It's the end of the road for PBS' Mercy Street.
The Civil War-era drama will not return for a third season, The Hollywood Reporter has confirmed.
PBS and the producers cited "the complicated nature of aligning production timelines and funding commitments" as the reason behind the show's sudden end.
"We are extremely proud of both seasons of Mercy Street," said Beth Hoppe, PBS chief programming executive. "Our talented executive producers, Lisa Wolfinger, David Zabel and David W. Zucker, brought to life an entertaining and historically accurate account of this time, along with the equally talented team of actors led by Josh Radnor as Dr. Jedediah Foster and Mary Elizabeth Winstead as Nurse Mary Phinney; the directors, producers and crew who created a visually rich, high-quality series; and our sponsors and partners who helped make Mercy Street possible."
Premiering in January 2016 alongside the final run of Downton Abbey, Mercy Street marked PBS' first original series in more than a decade. The drama opened to 3.3 million viewers and ranked as PBS' second highest-rated drama of 2016, behind only Downton Abbey. Season two, which kicked off in late January and wrapped March 5, drew 6.5 million viewers for the first three episodes with seven days of DVR factored in.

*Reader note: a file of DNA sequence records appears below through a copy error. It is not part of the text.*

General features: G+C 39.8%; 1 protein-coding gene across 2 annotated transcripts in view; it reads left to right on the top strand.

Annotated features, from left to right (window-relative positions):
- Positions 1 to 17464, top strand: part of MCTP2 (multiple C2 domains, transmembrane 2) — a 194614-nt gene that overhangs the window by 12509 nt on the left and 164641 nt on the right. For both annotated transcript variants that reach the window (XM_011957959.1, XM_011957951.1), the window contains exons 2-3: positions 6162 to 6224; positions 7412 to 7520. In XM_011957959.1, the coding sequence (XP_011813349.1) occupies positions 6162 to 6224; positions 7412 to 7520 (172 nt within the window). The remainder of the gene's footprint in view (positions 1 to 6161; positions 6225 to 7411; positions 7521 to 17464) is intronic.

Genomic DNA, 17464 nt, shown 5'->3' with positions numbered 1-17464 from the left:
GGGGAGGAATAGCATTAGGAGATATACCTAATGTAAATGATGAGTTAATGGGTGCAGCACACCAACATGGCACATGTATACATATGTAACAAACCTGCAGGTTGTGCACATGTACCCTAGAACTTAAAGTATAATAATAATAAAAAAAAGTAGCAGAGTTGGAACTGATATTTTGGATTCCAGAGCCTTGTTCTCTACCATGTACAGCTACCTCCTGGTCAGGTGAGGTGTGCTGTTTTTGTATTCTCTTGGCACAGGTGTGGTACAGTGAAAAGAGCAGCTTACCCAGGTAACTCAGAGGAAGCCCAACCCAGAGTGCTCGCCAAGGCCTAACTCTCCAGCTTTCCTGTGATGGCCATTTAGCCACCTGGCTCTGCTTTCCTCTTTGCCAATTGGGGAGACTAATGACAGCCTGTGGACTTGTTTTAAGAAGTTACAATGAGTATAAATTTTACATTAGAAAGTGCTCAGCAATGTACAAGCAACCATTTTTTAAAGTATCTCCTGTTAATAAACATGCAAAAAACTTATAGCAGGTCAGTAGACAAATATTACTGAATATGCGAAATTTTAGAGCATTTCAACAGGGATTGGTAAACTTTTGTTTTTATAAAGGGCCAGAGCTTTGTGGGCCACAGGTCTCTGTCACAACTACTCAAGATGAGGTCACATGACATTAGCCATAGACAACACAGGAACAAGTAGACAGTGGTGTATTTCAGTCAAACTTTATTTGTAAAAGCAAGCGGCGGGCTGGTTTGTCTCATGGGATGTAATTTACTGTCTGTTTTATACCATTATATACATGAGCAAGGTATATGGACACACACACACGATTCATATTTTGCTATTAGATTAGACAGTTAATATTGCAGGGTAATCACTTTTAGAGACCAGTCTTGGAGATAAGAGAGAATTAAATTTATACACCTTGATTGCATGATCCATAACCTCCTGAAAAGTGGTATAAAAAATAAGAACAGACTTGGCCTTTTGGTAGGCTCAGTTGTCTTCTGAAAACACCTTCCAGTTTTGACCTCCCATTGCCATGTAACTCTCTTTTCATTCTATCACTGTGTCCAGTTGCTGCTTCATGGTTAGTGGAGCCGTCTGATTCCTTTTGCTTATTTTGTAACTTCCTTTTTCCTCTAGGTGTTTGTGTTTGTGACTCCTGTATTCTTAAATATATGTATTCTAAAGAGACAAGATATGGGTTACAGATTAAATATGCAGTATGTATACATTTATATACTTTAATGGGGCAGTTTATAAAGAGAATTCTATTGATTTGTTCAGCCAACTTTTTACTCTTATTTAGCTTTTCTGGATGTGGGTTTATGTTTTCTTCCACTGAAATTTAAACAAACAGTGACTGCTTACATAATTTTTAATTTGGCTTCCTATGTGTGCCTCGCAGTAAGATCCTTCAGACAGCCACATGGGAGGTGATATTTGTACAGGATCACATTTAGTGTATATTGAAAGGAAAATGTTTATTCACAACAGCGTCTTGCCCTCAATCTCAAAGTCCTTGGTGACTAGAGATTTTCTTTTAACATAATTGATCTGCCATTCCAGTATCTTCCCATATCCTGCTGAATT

In addition to Radnor and Winstead, the show's sprawling cast also included Veep's Gary Cole, Bloodline's Norbert Leo Butz, and How to Get Away With Murder's Jack Falahee, among others, as well as season-two additions, including Patina Miller (Madam Secretary). Many castmembers were series regulars on other shows, which no doubt complicated production for the period drama.
Following the doctors, nurses and soldiers of a city torn apart by the Civil War, Mercy Street hailed from exec producers Ridley Scott (The Good Wife); David W. Zucker (The Good Wife) of Scott Free; Lisa Q. Wolfinger (Desperate Crossing: The Untold Story of the Mayflower) and David Zabel (ER). Scott Free and Lone Wolf Media co-produced.